It looked like a petulant blunder by the challenger, who had become more fussy and prone to complain about the conditions under which he was forced to play chess which each passing year. He had repeatedly accused the Russians of cheating, and lying. Now he had thrown a match.
In retrospect, it looks much more like a clever ploy in a psychological war against Spassky and the Soviet apparatus. From then on, Spassky never knew what Fischer would do next, but he hung on gamely as the American repeatedly beat him.

The Canterbury Block

Sunday 23 September 2007

With larger increases in temperature and increases in rainfall pasture production increased by 2030 in the north, but not in the south, and results were not as positive by 2070.

As it turns out, the “Old Europe” is prepared to serve in the relatively peaceful northern parts of Afghanistan, but not in the south, where active combat is the norm.

Over fifty years after the practice was first defined, the Canterbury Block is still thriving.

The constitution contained many present-day Dutch political institutions; however, their functions and composition have changed greatly over the years. The constitution was accepted in the North, but not in the South.

Dry season adults were consistently larger than wet season adults in the tropical north, but not in the south.

From agriculture to international relations, biology to constitutional politics, there is no field of endeavour to which the Canterbury Block can be applied without immediately enhancing and expanding upon the sum of expert knowledge.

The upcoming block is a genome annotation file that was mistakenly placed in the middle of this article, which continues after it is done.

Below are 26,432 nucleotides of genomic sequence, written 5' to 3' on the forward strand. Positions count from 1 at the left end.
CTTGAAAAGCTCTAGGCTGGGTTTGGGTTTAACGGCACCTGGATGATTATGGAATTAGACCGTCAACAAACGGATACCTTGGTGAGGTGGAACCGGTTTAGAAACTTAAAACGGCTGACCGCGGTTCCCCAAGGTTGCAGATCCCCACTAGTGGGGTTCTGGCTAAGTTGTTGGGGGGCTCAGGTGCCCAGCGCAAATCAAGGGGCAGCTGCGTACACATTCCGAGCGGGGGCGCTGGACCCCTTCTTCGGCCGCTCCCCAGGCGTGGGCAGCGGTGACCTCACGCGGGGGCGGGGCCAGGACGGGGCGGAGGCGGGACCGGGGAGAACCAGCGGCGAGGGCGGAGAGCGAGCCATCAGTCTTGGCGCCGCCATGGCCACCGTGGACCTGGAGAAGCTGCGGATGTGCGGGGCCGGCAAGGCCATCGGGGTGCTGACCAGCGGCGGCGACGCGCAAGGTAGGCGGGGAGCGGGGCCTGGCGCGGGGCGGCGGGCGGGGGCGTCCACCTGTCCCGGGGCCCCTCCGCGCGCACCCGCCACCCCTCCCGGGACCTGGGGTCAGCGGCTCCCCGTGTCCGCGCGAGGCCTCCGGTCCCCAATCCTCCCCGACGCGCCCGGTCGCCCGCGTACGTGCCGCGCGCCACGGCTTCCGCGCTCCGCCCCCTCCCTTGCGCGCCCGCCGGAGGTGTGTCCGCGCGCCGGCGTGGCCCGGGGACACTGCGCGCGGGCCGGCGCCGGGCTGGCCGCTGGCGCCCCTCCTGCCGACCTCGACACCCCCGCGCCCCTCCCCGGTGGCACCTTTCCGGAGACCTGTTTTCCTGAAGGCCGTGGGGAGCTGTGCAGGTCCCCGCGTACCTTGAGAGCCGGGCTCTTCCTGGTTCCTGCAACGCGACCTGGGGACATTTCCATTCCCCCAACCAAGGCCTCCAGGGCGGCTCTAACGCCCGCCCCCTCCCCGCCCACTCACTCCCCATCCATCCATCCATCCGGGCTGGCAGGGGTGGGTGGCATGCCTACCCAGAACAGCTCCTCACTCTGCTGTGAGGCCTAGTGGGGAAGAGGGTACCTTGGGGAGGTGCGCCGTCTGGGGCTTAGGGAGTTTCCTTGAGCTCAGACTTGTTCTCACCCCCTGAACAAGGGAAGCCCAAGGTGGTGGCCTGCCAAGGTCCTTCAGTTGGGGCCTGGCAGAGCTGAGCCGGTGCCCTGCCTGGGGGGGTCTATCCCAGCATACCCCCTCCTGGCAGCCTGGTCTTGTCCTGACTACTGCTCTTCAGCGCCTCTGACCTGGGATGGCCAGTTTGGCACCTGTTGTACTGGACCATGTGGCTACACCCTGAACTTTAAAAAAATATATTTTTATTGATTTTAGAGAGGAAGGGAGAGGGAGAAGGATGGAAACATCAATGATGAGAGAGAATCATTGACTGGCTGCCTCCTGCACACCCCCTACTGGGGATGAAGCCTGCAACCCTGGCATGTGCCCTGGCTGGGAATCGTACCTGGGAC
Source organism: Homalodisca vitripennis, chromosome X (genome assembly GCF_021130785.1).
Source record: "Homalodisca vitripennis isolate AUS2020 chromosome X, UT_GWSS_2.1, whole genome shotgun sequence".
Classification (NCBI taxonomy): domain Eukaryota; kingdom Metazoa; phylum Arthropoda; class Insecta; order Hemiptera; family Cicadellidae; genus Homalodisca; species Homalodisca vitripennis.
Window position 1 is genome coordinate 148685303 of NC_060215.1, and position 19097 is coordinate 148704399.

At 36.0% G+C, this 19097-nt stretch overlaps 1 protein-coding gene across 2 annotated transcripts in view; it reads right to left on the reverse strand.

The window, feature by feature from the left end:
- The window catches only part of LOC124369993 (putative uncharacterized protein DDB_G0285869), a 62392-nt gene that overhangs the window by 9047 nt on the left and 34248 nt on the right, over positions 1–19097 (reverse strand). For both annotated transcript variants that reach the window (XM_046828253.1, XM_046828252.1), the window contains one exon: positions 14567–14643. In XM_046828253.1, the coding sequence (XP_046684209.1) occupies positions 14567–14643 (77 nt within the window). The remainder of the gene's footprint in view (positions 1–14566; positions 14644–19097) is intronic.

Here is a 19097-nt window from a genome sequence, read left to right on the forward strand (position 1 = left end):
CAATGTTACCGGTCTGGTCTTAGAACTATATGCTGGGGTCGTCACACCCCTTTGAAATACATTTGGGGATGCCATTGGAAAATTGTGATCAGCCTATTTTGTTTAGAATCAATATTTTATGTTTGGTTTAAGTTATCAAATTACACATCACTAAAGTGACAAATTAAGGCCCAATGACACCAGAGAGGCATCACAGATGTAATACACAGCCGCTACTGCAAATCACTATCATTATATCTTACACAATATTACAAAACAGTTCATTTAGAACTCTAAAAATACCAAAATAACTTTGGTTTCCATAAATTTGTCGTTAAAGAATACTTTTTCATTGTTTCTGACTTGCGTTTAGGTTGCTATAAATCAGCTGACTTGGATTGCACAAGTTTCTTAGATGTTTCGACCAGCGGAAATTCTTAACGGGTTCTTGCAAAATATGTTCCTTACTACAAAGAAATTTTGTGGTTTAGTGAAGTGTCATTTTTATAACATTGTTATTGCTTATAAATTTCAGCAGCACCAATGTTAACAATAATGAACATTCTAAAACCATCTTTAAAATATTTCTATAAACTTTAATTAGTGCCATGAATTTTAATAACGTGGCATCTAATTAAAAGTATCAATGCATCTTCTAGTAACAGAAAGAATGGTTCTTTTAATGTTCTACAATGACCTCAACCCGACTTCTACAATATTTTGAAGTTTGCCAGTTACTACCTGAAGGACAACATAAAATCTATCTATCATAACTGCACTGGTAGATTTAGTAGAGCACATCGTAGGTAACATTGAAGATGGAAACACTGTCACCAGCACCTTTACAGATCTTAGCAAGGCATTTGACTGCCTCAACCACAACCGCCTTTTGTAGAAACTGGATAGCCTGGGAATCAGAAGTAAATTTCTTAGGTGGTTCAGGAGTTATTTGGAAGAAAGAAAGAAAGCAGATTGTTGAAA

In the North Fore, but not in the South, the corpse was buried for several days, then exhumed and eaten when the flesh had “ripened” and the maggots could be cooked as a separate delicacy.

In Ghana, female headship was associated with poverty in the north but not in the south.

A quick search on Google finds choice examples of the Canterbury Block bolstering opinions around the world, informed and uninformed, in a variety of languages. I am beginning to suspect that if there is a grand unified theory of everything, then one of the fundamental building blocks will be the Canterbury Block.

Sinn Féin will probably gain some ground but are not likely to make it into a governing coalition due to a curious double standard that sees the party as fit for government in the North, an increasingly foreign and alien place, but not in the South.

Time is running, but not in the South.

(Crossposted at Sarsaparilla.)

All about Hugh de Wardener

Wednesday 8 August 2007

Hugh de Wardener is regarded as the single most influential nephrologist produced by the UK in the 20th Century. He qualified at St Thomas’ Hospital in 1939 and joined the Royal Army Medical Corps. He served with distinction, was interned by the Japanese, and was awarded a military MBE.